No Early Release Act (“NERA”)

Understanding NERA Mandatory Minimum Sentencing in Monmouth County NJ

The type of sentences imposed in New Jersey can vary drastically. Typically speaking, an individual sentenced to a term of incarceration will have what has been referred to as a “flat sentence”. Anyone sentenced to a flat term of incarceration will usually serve around 1/3 to 1/2 of their sentence before they become eligible for parole. For example, an individual sentenced to a ten (10) year term of incarceration will do about three (3) years and four (4) months before they could be eligible for parole. Over the years, in an effort to combat certain crimes, the legislature has created different acts that require an individual sentenced under one of them to have a mandatory parole ineligibility period be imposed. One of the more crippling acts was the No Early Release Act.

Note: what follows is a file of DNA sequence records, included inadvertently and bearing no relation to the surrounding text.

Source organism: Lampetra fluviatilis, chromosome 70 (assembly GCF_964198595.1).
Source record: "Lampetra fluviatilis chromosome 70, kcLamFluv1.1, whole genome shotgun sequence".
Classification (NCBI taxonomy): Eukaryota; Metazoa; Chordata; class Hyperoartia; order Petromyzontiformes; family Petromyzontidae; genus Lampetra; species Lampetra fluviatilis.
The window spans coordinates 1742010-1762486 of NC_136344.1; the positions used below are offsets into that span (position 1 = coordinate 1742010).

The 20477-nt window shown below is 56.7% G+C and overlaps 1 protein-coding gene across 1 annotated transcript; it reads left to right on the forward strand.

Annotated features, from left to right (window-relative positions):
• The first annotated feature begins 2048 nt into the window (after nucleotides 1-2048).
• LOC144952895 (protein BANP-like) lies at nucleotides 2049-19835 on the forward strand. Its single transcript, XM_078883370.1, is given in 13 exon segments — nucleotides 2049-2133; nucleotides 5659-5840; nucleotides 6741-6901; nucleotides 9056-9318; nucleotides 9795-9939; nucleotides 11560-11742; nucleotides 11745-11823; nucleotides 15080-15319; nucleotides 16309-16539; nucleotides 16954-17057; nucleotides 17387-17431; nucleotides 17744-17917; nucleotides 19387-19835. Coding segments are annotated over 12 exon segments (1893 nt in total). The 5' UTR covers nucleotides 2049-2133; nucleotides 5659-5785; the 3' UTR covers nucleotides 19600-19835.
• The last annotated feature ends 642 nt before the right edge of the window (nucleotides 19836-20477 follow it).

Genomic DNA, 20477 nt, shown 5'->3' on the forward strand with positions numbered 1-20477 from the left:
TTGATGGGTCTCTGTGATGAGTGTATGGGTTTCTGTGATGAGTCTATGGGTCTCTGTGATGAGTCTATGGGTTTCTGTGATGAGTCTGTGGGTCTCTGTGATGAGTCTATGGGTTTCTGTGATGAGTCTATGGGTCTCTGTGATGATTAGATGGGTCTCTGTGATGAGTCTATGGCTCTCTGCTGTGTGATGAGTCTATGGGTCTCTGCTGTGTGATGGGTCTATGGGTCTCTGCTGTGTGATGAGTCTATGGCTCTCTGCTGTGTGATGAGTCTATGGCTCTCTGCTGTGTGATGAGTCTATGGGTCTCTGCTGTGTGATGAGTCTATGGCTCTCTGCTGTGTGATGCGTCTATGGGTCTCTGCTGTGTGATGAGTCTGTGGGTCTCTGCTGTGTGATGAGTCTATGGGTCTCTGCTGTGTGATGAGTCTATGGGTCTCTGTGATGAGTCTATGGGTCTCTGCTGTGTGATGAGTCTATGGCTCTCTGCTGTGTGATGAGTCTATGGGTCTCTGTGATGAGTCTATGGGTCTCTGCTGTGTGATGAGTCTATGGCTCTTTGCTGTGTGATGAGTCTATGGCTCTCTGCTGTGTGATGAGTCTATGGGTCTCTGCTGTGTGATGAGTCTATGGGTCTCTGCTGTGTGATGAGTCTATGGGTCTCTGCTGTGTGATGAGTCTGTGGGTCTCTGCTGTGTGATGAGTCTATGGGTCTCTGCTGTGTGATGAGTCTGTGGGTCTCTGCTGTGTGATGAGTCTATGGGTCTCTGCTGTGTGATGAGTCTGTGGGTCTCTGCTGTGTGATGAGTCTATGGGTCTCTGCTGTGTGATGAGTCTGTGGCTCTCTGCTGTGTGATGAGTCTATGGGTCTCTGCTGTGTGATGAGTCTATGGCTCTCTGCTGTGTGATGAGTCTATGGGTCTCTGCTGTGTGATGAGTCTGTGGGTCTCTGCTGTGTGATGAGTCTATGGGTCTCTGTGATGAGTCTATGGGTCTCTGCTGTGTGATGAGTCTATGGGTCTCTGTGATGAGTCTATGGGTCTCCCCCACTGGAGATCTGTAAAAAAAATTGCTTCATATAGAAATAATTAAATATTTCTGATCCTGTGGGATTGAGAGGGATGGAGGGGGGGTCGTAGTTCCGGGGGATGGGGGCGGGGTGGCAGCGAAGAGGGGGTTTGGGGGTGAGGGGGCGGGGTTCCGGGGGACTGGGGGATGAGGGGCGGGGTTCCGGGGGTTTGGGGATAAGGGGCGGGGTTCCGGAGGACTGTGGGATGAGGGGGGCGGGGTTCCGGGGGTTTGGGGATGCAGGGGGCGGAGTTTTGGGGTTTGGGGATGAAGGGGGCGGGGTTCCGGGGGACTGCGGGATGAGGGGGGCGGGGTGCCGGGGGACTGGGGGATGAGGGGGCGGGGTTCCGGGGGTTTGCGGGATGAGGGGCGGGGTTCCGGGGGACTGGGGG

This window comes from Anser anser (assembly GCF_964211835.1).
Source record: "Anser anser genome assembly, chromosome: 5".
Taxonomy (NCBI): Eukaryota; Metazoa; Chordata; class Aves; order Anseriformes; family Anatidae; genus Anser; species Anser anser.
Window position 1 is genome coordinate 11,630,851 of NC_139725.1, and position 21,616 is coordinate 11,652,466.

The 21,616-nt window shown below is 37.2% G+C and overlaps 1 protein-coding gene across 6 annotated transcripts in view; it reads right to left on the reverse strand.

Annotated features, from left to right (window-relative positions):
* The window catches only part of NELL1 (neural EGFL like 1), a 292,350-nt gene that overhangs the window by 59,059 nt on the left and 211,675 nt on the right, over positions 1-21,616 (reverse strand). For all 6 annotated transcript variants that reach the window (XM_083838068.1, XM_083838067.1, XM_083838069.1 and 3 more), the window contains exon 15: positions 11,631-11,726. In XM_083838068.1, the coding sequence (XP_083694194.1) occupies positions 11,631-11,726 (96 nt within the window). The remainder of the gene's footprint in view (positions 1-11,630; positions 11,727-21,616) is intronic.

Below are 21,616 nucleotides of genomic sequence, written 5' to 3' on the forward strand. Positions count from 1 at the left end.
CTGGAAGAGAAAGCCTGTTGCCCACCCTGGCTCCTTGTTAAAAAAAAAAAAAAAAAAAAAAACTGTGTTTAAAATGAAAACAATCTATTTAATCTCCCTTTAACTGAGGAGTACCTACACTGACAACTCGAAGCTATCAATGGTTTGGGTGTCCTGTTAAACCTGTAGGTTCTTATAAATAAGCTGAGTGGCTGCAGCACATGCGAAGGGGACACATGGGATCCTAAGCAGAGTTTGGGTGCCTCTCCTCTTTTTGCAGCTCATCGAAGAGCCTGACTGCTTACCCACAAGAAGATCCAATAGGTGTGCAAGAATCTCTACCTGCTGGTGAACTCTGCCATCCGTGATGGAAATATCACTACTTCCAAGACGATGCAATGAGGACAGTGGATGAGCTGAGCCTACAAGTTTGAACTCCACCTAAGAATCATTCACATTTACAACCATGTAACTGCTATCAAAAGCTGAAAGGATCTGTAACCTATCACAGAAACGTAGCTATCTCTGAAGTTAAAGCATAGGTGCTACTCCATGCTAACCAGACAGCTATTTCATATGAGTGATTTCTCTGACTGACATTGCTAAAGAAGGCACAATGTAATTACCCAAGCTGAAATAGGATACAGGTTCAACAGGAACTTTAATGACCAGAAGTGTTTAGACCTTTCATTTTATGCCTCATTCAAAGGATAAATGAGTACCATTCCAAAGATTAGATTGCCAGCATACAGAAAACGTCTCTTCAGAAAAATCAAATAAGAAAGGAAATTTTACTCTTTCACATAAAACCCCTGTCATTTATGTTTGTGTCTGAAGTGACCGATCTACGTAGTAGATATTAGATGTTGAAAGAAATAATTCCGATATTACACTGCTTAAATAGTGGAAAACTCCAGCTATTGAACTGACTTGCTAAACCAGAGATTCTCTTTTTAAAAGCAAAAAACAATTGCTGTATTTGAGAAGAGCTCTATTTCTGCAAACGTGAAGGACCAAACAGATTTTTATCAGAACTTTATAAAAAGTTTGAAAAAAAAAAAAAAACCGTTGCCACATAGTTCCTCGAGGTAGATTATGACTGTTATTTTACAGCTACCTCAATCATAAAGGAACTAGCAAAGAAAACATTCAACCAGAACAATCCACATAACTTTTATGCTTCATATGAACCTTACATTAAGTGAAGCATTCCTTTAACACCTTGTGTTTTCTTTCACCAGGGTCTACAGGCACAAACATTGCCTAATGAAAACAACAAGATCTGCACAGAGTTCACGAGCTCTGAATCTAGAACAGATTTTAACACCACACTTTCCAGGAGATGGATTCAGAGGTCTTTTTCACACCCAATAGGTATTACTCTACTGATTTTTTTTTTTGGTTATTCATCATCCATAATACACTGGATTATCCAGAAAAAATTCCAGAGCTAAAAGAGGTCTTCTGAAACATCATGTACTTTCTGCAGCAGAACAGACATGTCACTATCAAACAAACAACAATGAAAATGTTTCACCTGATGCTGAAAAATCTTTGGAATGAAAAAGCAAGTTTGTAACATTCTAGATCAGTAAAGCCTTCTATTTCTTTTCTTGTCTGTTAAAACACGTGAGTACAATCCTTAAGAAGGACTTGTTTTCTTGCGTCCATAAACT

What is the No Early Release Act in New Jersey?

The No Early Release Act, which is more commonly referred to by its acronym, NERA, was passed in 1997. This act in essence requires that a mandatory parole ineligibility period be imposed for anyone convicted of certain crimes in New Jersey. This was enacted in response to the Federal Omnibus Crime Act of 1994, which mandated that anyone convicted in Federal Court serve at least 85% of their sentence before they could be released on parole. New Jersey did not go as far as to mandate the ineligibility period for every crime like the Federal Criminal Justice system but it does require it for certain enumerated crimes. As you will see below, the difference between a traditional “flat” sentence versus a sentence imposed pursuant to No Early Release Act will be significant. Here is some key information on the NERA, particularly important if you have been charged with a violent crime with a NERA mandatory minimum sentence attached.